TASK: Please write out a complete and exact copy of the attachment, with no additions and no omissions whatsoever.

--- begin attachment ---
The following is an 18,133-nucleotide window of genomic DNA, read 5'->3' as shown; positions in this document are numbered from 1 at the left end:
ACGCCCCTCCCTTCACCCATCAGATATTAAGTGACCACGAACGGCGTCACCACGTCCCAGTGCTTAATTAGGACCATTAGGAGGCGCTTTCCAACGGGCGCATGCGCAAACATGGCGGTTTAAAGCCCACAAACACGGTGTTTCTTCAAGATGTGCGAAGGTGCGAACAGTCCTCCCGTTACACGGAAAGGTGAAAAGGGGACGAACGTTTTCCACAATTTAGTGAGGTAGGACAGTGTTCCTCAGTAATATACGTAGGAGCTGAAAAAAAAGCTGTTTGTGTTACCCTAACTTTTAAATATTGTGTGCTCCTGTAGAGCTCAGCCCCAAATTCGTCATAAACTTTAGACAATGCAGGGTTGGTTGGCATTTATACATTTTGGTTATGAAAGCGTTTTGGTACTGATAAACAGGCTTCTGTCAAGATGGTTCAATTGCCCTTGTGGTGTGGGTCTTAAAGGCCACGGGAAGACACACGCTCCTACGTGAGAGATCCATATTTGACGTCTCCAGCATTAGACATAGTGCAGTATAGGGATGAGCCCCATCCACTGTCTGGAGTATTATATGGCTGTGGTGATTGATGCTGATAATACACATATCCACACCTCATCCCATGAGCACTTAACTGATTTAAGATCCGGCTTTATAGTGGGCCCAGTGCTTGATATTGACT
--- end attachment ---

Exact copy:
The following is an 18,133-nucleotide window of genomic DNA, read 5'->3' as shown; positions in this document are numbered from 1 at the left end:
ACGCCCCTCCCTTCACCCATCAGATATTAAGTGACCACGAACGGCGTCACCACGTCCCAGTGCTTAATTAGGACCATTAGGAGGCGCTTTCCAACGGGCGCATGCGCAAACATGGCGGTTTAAAGCCCACAAACACGGTGTTTCTTCAAGATGTGCGAAGGTGCGAACAGTCCTCCCGTTACACGGAAAGGTGAAAAGGGGACGAACGTTTTCCACAATTTAGTGAGGTAGGACAGTGTTCCTCAGTAATATACGTAGGAGCTGAAAAAAAAGCTGTTTGTGTTACCCTAACTTTTAAATATTGTGTGCTCCTGTAGAGCTCAGCCCCAAATTCGTCATAAACTTTAGACAATGCAGGGTTGGTTGGCATTTATACATTTTGGTTATGAAAGCGTTTTGGTACTGATAAACAGGCTTCTGTCAAGATGGTTCAATTGCCCTTGTGGTGTGGGTCTTAAAGGCCACGGGAAGACACACGCTCCTACGTGAGAGATCCATATTTGACGTCTCCAGCATTAGACATAGTGCAGTATAGGGATGAGCCCCATCCACTGTCTGGAGTATTATATGGCTGTGGTGATTGATGCTGATAATACACATATCCACACCTCATCCCATGAGCACTTAACTGATTTAAGATCCGGCTTTATAGTGGGCCCAGTGCTTGATATTGACT